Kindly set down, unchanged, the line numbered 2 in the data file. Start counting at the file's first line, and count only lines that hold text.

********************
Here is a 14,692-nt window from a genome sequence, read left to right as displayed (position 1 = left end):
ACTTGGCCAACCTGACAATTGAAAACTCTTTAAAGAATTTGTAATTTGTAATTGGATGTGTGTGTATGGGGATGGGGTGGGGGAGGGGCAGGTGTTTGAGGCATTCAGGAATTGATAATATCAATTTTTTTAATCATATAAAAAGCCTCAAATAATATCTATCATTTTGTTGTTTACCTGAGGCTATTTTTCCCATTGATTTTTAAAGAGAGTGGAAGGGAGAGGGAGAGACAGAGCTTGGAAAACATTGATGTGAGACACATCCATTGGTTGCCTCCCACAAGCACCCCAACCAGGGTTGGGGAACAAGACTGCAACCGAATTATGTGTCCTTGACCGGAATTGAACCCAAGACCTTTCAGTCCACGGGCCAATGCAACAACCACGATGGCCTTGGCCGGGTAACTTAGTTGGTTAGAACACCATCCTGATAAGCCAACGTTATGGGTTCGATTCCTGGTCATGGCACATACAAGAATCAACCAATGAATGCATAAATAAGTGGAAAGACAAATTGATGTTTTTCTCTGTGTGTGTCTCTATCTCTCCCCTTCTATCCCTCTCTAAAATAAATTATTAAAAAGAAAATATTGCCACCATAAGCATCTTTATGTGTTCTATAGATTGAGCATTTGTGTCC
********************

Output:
ACTTGGCCAACCTGACAATTGAAAACTCTTTAAAGAATTTGTAATTTGTAATTGGATGTGTGTGTATGGGGATGGGGTGGGGGAGGGGCAGGTGTTTGAGGCATTCAGGAATTGATAATATCAATTTTTTTAATCATATAAAAAGCCTCAAATAATATCTATCATTTTGTTGTTTACCTGAGGCTATTTTTCCCATTGATTTTTAAAGAGAGTGGAAGGGAGAGGGAGAGACAGAGCTTGGAAAACATTGATGTGAGACACATCCATTGGTTGCCTCCCACAAGCACCCCAACCAGGGTTGGGGAACAAGACTGCAACCGAATTATGTGTCCTTGACCGGAATTGAACCCAAGACCTTTCAGTCCACGGGCCAATGCAACAACCACGATGGCCTTGGCCGGGTAACTTAGTTGGTTAGAACACCATCCTGATAAGCCAACGTTATGGGTTCGATTCCTGGTCATGGCACATACAAGAATCAACCAATGAATGCATAAATAAGTGGAAAGACAAATTGATGTTTTTCTCTGTGTGTGTCTCTATCTCTCCCCTTCTATCCCTCTCTAAAATAAATTATTAAAAAGAAAATATTGCCACCATAAGCATCTTTATGTGTTCTATAGATTGAGCATTTGTGTCC